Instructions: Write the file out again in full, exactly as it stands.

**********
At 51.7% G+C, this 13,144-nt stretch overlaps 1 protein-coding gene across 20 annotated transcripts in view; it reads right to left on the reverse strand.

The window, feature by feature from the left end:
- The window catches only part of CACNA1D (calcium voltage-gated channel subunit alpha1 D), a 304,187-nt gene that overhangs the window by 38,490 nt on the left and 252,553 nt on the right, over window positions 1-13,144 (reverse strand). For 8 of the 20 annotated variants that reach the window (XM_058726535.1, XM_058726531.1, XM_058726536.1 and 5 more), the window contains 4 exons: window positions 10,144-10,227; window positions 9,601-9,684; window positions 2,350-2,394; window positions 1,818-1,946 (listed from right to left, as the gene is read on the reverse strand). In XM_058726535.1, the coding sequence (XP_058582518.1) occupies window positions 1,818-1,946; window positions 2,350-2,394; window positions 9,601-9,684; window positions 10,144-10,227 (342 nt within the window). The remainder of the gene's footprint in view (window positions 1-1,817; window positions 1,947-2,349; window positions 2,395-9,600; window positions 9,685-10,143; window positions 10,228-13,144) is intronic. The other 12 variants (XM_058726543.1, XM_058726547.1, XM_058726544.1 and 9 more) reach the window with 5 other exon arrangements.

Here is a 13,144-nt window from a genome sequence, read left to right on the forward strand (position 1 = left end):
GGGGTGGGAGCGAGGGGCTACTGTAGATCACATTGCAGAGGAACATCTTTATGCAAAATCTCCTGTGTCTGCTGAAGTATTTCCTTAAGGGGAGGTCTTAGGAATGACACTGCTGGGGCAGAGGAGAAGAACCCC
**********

At 51.7% G+C, this 13,144-nt stretch overlaps 1 protein-coding gene across 20 annotated transcripts in view; it reads right to left on the reverse strand.

The window, feature by feature from the left end:
- The window catches only part of CACNA1D (calcium voltage-gated channel subunit alpha1 D), a 304,187-nt gene that overhangs the window by 38,490 nt on the left and 252,553 nt on the right, over window positions 1-13,144 (reverse strand). For 8 of the 20 annotated variants that reach the window (XM_058726535.1, XM_058726531.1, XM_058726536.1 and 5 more), the window contains 4 exons: window positions 10,144-10,227; window positions 9,601-9,684; window positions 2,350-2,394; window positions 1,818-1,946 (listed from right to left, as the gene is read on the reverse strand). In XM_058726535.1, the coding sequence (XP_058582518.1) occupies window positions 1,818-1,946; window positions 2,350-2,394; window positions 9,601-9,684; window positions 10,144-10,227 (342 nt within the window). The remainder of the gene's footprint in view (window positions 1-1,817; window positions 1,947-2,349; window positions 2,395-9,600; window positions 9,685-10,143; window positions 10,228-13,144) is intronic. The other 12 variants (XM_058726543.1, XM_058726547.1, XM_058726544.1 and 9 more) reach the window with 5 other exon arrangements.

Here is a 13,144-nt window from a genome sequence, read left to right on the forward strand (position 1 = left end):
GGGGTGGGAGCGAGGGGCTACTGTAGATCACATTGCAGAGGAACATCTTTATGCAAAATCTCCTGTGTCTGCTGAAGTATTTCCTTAAGGGGAGGTCTTAGGAATGACACTGCTGGGGCAGAGGAGAAGAACCCC